October 26, 2009

State Roundup, October 26, 2009

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Gov. Martin O’Malley says he can support Constellation’s deal to sell nearly half of its nuclear power business to Electricite de France, The Sun’s Laura Smitherman reports Monday. However, his support is “heavily qualified.” He wants 10 percent bill credits for Baltimore Gas and Electric Customers, as well as extensive financial protections for BGE ratepayers.

Frederick County law enforcement is trying to raise some more money from its prison system, as the Associated Press reports that Sheriff Chuck Jenkins wants to charge inmates $10 each day for their incarceration. “Why should the public support the bad guys?” Jenkins said, projecting that the change would raise $1 million per year.

The Sun had some interesting commentary this weekend and today. The editorial writers argued today that the state needs to do a better job balancing safety and privacy rights when it comes to gangs in schools. Yesterday, they said teachers, police and firefighters can’t be “sacred cows” anymore as the state seeks to balance its budget.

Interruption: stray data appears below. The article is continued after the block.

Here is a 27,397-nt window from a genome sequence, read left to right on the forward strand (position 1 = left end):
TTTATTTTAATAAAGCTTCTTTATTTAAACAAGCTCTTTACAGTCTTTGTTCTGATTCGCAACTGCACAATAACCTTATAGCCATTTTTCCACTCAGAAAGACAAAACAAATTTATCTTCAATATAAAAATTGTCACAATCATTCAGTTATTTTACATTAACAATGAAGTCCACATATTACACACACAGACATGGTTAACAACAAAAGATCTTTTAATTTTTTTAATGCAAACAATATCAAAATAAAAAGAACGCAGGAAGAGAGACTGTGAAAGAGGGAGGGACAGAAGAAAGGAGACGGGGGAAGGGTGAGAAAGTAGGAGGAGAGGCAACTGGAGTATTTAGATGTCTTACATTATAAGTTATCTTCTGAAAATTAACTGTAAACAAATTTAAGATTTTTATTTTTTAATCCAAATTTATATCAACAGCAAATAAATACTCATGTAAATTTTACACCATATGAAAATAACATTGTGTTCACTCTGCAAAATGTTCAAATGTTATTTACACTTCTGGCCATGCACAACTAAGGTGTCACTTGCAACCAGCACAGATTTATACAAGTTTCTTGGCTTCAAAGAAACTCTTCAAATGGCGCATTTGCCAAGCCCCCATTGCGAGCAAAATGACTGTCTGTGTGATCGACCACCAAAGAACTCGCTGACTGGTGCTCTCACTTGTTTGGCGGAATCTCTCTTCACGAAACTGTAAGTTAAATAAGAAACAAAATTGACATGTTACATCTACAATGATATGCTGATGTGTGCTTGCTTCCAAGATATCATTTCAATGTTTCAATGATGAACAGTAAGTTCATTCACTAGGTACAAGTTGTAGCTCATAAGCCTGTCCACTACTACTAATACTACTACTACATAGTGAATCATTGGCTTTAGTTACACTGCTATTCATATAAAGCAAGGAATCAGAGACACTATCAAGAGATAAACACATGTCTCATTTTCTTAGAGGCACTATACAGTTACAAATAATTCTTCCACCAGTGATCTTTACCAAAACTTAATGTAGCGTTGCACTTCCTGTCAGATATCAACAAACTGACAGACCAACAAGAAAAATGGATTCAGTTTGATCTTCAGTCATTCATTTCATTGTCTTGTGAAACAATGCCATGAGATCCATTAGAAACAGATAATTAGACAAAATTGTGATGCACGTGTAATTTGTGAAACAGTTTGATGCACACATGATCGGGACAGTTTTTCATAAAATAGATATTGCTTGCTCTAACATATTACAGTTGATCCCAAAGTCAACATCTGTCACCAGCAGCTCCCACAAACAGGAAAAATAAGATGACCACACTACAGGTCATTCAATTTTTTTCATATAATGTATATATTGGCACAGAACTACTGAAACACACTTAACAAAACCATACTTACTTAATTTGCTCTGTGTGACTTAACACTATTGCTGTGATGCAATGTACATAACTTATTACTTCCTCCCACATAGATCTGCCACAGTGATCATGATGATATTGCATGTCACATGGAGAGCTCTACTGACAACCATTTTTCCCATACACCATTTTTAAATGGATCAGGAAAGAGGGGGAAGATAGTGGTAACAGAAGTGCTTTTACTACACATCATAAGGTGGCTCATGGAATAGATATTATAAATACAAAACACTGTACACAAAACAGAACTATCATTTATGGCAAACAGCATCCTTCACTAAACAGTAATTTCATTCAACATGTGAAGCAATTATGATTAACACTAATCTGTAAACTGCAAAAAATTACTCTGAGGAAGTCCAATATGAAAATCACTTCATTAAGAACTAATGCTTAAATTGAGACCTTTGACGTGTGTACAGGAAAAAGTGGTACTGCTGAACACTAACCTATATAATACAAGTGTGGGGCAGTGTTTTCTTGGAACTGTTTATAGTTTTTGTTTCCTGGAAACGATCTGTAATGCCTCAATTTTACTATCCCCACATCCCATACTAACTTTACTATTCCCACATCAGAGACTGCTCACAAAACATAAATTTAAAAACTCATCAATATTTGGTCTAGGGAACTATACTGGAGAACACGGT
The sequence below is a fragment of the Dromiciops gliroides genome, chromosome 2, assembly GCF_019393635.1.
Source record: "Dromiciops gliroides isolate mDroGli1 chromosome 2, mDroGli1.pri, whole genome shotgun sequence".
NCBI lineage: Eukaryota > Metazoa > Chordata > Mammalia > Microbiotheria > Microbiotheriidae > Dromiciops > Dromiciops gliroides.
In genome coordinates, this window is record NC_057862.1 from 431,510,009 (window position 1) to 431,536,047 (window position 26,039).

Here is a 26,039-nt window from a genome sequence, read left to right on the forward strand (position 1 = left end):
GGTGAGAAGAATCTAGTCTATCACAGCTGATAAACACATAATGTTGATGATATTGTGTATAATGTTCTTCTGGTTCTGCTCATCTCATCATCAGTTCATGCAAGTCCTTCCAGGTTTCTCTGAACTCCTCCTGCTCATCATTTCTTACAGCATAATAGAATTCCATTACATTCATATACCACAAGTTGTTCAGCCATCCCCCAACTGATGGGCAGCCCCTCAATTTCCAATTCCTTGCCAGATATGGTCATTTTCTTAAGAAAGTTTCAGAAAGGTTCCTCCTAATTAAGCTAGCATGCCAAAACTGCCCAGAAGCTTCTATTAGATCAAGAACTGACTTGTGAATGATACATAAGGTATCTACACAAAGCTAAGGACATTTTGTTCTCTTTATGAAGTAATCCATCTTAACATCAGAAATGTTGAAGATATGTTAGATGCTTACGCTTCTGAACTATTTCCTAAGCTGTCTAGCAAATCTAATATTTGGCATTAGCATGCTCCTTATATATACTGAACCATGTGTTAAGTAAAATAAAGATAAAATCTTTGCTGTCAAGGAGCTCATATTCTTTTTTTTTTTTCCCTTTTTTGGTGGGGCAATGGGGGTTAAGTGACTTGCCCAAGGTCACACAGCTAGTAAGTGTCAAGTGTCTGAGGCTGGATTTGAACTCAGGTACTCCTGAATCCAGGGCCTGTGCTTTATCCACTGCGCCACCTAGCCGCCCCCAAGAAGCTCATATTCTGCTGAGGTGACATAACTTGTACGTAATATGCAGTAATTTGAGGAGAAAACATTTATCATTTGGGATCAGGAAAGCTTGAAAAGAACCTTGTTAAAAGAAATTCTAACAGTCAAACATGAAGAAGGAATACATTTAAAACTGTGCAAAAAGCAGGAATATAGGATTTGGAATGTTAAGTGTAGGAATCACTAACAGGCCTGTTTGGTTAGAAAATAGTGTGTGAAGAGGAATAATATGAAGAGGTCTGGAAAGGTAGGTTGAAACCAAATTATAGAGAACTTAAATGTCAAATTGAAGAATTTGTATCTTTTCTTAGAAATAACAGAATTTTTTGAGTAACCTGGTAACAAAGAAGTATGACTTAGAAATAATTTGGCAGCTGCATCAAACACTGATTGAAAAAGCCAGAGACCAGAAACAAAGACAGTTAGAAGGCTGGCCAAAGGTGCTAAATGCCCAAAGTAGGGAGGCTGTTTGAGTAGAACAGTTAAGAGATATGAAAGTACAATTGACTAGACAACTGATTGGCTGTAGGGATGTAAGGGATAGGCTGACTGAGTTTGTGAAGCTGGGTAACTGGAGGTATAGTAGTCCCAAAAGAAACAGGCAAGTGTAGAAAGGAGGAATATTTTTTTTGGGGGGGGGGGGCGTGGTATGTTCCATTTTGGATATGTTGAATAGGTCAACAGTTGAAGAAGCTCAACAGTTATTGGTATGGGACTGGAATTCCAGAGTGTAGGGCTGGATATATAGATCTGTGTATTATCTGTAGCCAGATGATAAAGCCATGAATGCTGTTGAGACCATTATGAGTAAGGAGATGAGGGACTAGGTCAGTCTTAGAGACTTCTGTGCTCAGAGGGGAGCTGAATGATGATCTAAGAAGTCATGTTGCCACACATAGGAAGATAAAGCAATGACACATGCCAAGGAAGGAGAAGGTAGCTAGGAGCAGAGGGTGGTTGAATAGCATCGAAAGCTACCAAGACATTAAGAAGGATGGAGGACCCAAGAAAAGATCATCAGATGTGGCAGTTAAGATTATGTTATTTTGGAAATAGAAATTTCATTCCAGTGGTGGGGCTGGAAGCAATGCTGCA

Jean Marbella in The Sun writes with exasperation about the state’s protracted rollout of slot machine gambling. Liam Farrell at The Capital explains how the provision that’s led to the holdup of slots in Anne Arundel County became law and what it means.

Ovetta Wiggins writes in the Post that Prince George’s County’s new transportation plan is putting an increased emphasis on transit. Officials are calling for the extension of the Washington Metro’s Green and (proposed) Purple lines.

Meanwhile, there are more opportunities to speak on Intercounty Connector toll plans this week.

Earl Holland at The Daily Times writes that a company is looking at a charitable gambling facility on the Delaware side of Delmar. The town council will review a proposal today.

The Post’s Maryland blog says Del. Melony Griffith is fighting back against “haters,” who are being nasty at public events.

Adam Pagnucco at Maryland Politics Watch says people should look past the legislative furloughs and see that Maryland’s pay for its lawmakers is too low.

At Baltimore Brew, Jennifer Bishop writes that the state has boosted its share of payment for the Maryland Infants and Toddlers Program, which provides treatment and therapy for young children with developmental disabilities. State officials have been facing criticism for their funding of services for disabled people, as we reported today.